Wesco issued a commercial motor carrier insurance policy (“Policy” or “basic Policy”) to Hongyue with effective dates of February 9, 2016 to February 9, 2017. Wesco seeks a declaratory judgment that it has no duty under the Policy to defend and/or indemnity ICAN, Hongyue, Wang or any other party, principally because Hongyue was not acting as a for-hire motor carrier at the time of the accident. In her motion plaintiff asks the court to determine as [*6] a matter of law that Hongyue was a “for-hire motor carrier for the trip at issue.” Doc. #57, p. 9.
It is undisputed that the basic insurance policy Wesco issued to Hongyue does not provide insurance coverage for the accident.6 The leased tractor and trailer (“tractor”) that are the subject of the Agreement between ICAN and Hongyue were not specifically described in the Policy and are not, therefore, “covered autos” under its terms. Because they were not “covered autos,” ICAN, Hongyue and Wang are not “insureds” under the Policy. However, attached to the basic Policy is a federally mandated MCS-90 endorsement. Plaintiff argues that it applies to provide insurance coverage for the accident.
“Federal regulations require interstate trucking companies to maintain insurance or another form of surety ‘conditioned to pay any final judgment recovered against such motor carrier for bodily injuries to or the death of any person resulting from the negligent operation, maintenance or use of motor vehicles.'” Carolina Cas. Ins. Co. v. Yeates, 584 F.3d 868, 870 (10th Cir. 2009) (quoting 49 C.F.R. § 387.301(a); see also id. § 387.7). [*7] Most interstate trucking companies obtain the MCS-90, a specific endorsement to one or more of their insurance policy or policies, “which guarantees payment of minimum amounts, as set forth in the regulations, to an injured member of the public.” Id. (quoting 49 C.F.R. §§ 387.7, 387.9). “An MCS—90 endorsement is intended to eliminate the possibility of a denial of coverage by requiring the insurer to pay any final judgment recovered against the insured for negligence in the operation, maintenance, or use of motor vehicles subject to federal financial responsibility requirements, even though the accident vehicle is not listed in the policy.” Id. (internal quotation marks omitted).
In Yeates the Tenth Circuit concluded that “the MCS-90 endorsement is intended to impose a surety obligation on the insurance company.” Id. at 879. It held:
[W]hen an injured party obtains a negligence judgment against a motor carrier, an insurer’s obligation under the MCS—90 endorsement is not triggered unless (1) the underlying insurance policy (to which the endorsement is attached) does not provide liability coverage for the accident, and (2) the carrier’s other insurance coverage is either insufficient to meet the federally-mandated minimums [*8] or non-existent. Once the federally-mandated minimums have been satisfied, however, the endorsement does not apply.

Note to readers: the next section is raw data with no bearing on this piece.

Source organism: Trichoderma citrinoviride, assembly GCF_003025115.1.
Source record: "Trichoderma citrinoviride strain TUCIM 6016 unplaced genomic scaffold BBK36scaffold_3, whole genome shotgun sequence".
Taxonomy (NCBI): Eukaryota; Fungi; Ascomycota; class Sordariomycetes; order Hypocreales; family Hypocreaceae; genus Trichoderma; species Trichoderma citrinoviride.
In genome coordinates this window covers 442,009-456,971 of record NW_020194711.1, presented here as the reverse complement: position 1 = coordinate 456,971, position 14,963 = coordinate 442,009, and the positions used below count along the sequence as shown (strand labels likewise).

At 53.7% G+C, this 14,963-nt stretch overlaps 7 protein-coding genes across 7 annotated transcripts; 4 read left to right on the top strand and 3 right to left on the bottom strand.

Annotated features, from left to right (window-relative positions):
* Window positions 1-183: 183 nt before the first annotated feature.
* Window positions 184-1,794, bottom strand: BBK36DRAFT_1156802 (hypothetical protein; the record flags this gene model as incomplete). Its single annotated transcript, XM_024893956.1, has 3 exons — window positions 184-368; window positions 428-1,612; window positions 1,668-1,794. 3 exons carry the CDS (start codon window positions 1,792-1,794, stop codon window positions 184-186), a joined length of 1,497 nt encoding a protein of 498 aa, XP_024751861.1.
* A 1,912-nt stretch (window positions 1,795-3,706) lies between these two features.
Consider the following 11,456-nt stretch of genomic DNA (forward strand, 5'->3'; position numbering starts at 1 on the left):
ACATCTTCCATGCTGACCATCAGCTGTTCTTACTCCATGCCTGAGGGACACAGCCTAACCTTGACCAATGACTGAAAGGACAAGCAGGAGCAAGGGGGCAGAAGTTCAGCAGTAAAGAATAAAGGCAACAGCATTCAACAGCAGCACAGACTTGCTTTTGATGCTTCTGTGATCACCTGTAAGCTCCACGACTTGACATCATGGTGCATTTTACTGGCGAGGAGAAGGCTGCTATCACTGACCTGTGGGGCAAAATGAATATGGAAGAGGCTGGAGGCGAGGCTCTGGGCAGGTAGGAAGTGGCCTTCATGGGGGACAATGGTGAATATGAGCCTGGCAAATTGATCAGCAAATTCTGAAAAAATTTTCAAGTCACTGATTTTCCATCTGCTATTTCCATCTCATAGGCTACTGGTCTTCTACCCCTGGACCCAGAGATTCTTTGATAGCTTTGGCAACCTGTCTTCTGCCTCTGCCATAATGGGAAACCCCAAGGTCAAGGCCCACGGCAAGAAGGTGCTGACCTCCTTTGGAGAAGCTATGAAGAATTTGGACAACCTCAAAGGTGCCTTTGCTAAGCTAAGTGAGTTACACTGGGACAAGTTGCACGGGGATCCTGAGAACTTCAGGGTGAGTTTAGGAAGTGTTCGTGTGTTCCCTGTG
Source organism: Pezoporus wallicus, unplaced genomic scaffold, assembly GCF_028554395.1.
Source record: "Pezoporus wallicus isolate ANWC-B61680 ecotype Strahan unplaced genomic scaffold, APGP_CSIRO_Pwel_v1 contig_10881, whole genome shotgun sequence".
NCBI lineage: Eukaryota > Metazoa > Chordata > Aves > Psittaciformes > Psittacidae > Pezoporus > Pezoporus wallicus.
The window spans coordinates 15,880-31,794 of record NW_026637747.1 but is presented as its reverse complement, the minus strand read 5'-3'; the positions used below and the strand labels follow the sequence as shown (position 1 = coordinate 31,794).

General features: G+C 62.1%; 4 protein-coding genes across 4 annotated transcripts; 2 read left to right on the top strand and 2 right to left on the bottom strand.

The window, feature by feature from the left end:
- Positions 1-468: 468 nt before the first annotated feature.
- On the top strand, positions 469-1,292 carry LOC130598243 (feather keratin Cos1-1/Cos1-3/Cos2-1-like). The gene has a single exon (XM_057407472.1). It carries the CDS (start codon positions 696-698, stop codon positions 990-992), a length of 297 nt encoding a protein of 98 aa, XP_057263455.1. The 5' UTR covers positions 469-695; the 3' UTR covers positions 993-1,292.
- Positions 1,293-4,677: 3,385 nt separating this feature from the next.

Wesco asserts that most of the requirements that must be met for the MCS-90 endorsement to be triggered have not been satisfied here. It contends that a final judgment has not been entered against Hongyue, the named insured, and “the other motor carrier’s aggregate coverage is [sufficient] to satisfy the federally mandated minimum levels of financial responsibility.” Doc. #49, p. 25.7 Wesco also argues that, for the endorsement to be triggered, Hongyue must have been “operating as a for-hire motor carrier at the time of the accident.” Herrod v. Wilshire Ins. Co., 499 Fed. Appx. 753, 760 (10th Cir. 2012). As explained by the Tenth Circuit in Herrod, the “financial responsibility requirements of the MCA apply to ‘motor carriers.'” Herrod, 499 Fed. Appx. at 759 (citing 49 U.S.C. §31139(b)). The MCA defines the term as “a person providing motor vehicle transportation for compensation.” 49 U.S.C. § 13102(14). A “motor carrier” is defined by the regulations promulgated pursuant to the MCA and accompanying the MCS-90 endorsement as a “for-hire motor carrier or a private motor carrier.” 49 C.F.R. § 387.5. “[F]or-hire carriage is defined as “the business of transporting, for compensation, the goods or property of another.” Id. [*9] A motor carrier includes “a motor carrier’s agent, officer, or representative.” 49 C.F.R. § 387.5. Wesco claims ICAN was the for-hire carrier, not Hongyue, when the tractor trailer Wang was driving collided with the decedent’s car. It also asserts that the MCS-90 endorsement in Wesco’s Policy is not triggered because other insurance is available to provide the federally mandated minimum coverage. Plaintiff claims Hongyue was a, if not the, for-hire carrier when the accident occurred.